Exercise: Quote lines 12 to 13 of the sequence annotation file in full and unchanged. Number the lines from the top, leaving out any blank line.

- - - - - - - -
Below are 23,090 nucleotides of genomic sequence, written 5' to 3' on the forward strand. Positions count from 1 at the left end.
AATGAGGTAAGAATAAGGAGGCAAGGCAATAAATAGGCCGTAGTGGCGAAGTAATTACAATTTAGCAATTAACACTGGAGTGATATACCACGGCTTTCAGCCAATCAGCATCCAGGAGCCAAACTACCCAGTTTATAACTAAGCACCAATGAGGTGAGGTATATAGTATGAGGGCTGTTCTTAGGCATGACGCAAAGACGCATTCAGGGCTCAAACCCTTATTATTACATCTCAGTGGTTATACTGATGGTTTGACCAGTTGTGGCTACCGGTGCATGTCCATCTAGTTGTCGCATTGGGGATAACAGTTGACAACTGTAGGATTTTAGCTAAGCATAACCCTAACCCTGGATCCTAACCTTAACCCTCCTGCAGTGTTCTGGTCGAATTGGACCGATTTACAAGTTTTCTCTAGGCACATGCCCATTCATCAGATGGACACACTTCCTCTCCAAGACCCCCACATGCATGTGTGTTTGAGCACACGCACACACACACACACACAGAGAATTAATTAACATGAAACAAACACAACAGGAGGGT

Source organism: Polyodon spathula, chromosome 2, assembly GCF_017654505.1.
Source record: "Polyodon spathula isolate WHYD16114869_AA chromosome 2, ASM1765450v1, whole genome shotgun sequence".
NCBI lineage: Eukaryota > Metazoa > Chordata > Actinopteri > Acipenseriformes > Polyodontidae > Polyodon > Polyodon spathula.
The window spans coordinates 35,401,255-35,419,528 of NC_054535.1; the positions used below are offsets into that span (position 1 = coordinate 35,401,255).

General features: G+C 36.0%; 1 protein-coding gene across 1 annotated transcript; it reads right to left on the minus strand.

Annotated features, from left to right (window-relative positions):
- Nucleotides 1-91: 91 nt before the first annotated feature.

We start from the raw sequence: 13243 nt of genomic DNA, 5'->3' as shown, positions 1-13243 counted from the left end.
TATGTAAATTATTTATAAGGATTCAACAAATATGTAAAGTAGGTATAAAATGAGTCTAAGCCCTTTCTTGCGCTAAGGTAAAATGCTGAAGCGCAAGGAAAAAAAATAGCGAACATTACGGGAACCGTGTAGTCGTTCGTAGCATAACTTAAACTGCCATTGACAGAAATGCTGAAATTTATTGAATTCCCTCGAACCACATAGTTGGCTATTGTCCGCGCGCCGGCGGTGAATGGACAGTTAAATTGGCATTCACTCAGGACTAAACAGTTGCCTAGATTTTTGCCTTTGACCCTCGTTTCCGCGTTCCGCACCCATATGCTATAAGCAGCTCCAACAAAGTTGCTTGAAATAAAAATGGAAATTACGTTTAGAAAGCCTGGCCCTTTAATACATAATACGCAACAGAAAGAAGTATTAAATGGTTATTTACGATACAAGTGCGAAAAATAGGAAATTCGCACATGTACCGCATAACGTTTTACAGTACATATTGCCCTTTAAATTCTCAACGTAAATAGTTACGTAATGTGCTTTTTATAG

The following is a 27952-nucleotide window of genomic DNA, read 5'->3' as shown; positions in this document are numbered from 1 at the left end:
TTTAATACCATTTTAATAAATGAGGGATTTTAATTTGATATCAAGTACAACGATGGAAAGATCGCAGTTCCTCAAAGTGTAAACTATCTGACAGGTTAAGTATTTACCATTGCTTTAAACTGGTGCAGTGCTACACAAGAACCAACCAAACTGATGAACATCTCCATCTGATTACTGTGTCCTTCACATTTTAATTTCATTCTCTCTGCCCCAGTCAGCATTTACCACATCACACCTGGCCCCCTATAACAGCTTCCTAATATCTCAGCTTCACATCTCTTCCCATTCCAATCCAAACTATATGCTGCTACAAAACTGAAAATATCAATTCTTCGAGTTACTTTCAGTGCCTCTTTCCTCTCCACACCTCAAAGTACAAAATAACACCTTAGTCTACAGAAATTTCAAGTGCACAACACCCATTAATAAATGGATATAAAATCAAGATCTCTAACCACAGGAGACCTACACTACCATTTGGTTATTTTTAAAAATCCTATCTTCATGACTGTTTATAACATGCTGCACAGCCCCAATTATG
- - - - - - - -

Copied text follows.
The following is a 27952-nucleotide window of genomic DNA, read 5'->3' as shown; positions in this document are numbered from 1 at the left end:
TTTAATACCATTTTAATAAATGAGGGATTTTAATTTGATATCAAGTACAACGATGGAAAGATCGCAGTTCCTCAAAGTGTAAACTATCTGACAGGTTAAGTATTTACCATTGCTTTAAACTGGTGCAGTGCTACACAAGAACCAACCAAACTGATGAACATCTCCATCTGATTACTGTGTCCTTCACATTTTAATTTCATTCTCTCTGCCCCAGTCAGCATTTACCACATCACACCTGGCCCCCTATAACAGCTTCCTAATATCTCAGCTTCACATCTCTTCCCATTCCAATCCAAACTATATGCTGCTACAAAACTGAAAATATCAATTCTTCGAGTTACTTTCAGTGCCTCTTTCCTCTCCACACCTCAAAGTACAAAATAACACCTTAGTCTACAGAAATTTCAAGTGCACAACACCCATTAATAAATGGATATAAAATCAAGATCTCTAACCACAGGAGACCTACACTACCATTTGGTTATTTTTAAAAATCCTATCTTCATGACTGTTTATAACATGCTGCACAGCCCCAATTATG